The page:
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Benedetta Cappa (14 August 1897 – 15 May 1977) was an Italian futurist artist who has had retrospectives at the Walker Art Center and the Solomon R. Guggenheim Museum.[1] Her work fits within the second phase of Italian Futurism.[2]

Benedetta
Marinetti and Benedetta.jpg
Benedetta and Marinetti, March 18, 1937
Born 14 August 1897
Rome, Italy
Died 15 May 1977(1977-05-15) (aged 79)
Venice, Italy
Other names Cappa Marinetti, Benedetta
Occupation Italian painter
Spouse(s) Filippo Tommaso Marinetti

Contents

BiographyEdit

Benedetta's family was originally from Piedmont. She was the second of five children. Her mother, Amalia Cappa, was a numerologist and understood the properties of alphabetic letters and gave her four sons names that begin with the letter A and her only daughter, Benedetta, a name that began with B. Her mother was a cultured woman and a Protestant. Her parents were rigid, but affectionate in her upbringing. Benedetta’s father, Innocenzo Cappa, was an official of the Ministry of Railways and later an officer in the Italian army. He died after returning from World War I, a tragic event that impacted her so deeply that she described her emotional and psychological state as a “broken core”.[3] Her brothers Alberto and Arturo, a historian and a journalist, also had ties to the military and Italian politics, bringing the family in close contact with the Socialist Party and eventually many Futurist thinkers.[4]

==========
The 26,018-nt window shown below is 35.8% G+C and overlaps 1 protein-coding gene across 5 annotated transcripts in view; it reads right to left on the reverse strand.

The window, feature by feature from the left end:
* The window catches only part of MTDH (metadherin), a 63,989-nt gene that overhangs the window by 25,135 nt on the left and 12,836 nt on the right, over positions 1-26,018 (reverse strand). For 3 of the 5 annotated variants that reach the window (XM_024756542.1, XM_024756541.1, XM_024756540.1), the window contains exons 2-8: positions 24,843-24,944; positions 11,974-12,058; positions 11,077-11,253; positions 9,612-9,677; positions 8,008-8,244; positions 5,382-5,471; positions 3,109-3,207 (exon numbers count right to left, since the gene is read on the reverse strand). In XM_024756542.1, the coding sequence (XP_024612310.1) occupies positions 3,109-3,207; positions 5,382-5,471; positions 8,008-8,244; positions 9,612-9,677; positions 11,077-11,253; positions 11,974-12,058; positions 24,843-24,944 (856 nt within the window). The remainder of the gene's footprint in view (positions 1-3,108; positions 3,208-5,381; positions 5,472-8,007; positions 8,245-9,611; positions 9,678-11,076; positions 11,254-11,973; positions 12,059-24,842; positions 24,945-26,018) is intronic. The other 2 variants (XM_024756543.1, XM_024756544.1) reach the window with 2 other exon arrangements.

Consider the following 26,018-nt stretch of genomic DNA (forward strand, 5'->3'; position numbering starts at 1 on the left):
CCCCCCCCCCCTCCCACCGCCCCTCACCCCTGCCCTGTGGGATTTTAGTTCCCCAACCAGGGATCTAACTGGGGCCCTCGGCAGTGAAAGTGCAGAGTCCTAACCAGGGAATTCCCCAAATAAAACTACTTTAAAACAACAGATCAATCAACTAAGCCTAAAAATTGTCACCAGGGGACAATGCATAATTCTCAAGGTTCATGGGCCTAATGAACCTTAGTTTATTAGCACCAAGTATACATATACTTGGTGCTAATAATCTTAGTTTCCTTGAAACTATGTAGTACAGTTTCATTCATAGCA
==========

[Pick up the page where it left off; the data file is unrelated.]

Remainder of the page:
The Cappas were a middle-class family. Benedetta had access to an education that allowed her to nurture her strong vocation to painting and literature.[3] As a child, Benedetta wrote poetry and took painting and piano lessons. She attended Vittoria Columna high school in Rome and graduated in 1914. During World War I she worked at an after-school program for underprivileged children. Her interest in educational science led her to explore the pedagogy of Maria Montessori, whose ideas and concepts treat learning as a primarily sensory experience. Benedetta’s interest in tactile exploration continued and would later be reconfigured in her version of Futurist ideology.[5] She received a degree in elementary education from the "Universita degli Studi di Roma" in 1917.